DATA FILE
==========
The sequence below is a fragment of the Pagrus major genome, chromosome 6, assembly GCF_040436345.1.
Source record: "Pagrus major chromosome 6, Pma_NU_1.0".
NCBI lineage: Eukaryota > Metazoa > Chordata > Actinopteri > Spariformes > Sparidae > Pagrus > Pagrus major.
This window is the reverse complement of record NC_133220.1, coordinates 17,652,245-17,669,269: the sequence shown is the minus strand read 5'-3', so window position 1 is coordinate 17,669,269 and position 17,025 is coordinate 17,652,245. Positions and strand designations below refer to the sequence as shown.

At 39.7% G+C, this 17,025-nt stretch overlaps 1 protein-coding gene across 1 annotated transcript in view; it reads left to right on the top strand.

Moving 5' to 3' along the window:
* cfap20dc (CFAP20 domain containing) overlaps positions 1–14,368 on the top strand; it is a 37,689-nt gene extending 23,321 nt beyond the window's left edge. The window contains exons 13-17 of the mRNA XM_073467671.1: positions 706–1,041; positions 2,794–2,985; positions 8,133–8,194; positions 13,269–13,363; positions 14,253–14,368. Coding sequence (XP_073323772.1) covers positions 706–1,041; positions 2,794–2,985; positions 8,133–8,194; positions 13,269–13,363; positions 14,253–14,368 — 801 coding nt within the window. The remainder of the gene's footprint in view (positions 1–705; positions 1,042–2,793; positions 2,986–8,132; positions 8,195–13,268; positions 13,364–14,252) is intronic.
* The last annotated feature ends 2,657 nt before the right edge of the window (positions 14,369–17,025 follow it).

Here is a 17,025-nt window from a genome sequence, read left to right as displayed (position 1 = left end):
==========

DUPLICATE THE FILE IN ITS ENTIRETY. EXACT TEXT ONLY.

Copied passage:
The sequence below is a fragment of the Pagrus major genome, chromosome 6, assembly GCF_040436345.1.
Source record: "Pagrus major chromosome 6, Pma_NU_1.0".
NCBI lineage: Eukaryota > Metazoa > Chordata > Actinopteri > Spariformes > Sparidae > Pagrus > Pagrus major.
This window is the reverse complement of record NC_133220.1, coordinates 17,652,245-17,669,269: the sequence shown is the minus strand read 5'-3', so window position 1 is coordinate 17,669,269 and position 17,025 is coordinate 17,652,245. Positions and strand designations below refer to the sequence as shown.

At 39.7% G+C, this 17,025-nt stretch overlaps 1 protein-coding gene across 1 annotated transcript in view; it reads left to right on the top strand.

Moving 5' to 3' along the window:
* cfap20dc (CFAP20 domain containing) overlaps positions 1–14,368 on the top strand; it is a 37,689-nt gene extending 23,321 nt beyond the window's left edge. The window contains exons 13-17 of the mRNA XM_073467671.1: positions 706–1,041; positions 2,794–2,985; positions 8,133–8,194; positions 13,269–13,363; positions 14,253–14,368. Coding sequence (XP_073323772.1) covers positions 706–1,041; positions 2,794–2,985; positions 8,133–8,194; positions 13,269–13,363; positions 14,253–14,368 — 801 coding nt within the window. The remainder of the gene's footprint in view (positions 1–705; positions 1,042–2,793; positions 2,986–8,132; positions 8,195–13,268; positions 13,364–14,252) is intronic.
* The last annotated feature ends 2,657 nt before the right edge of the window (positions 14,369–17,025 follow it).

Here is a 17,025-nt window from a genome sequence, read left to right as displayed (position 1 = left end):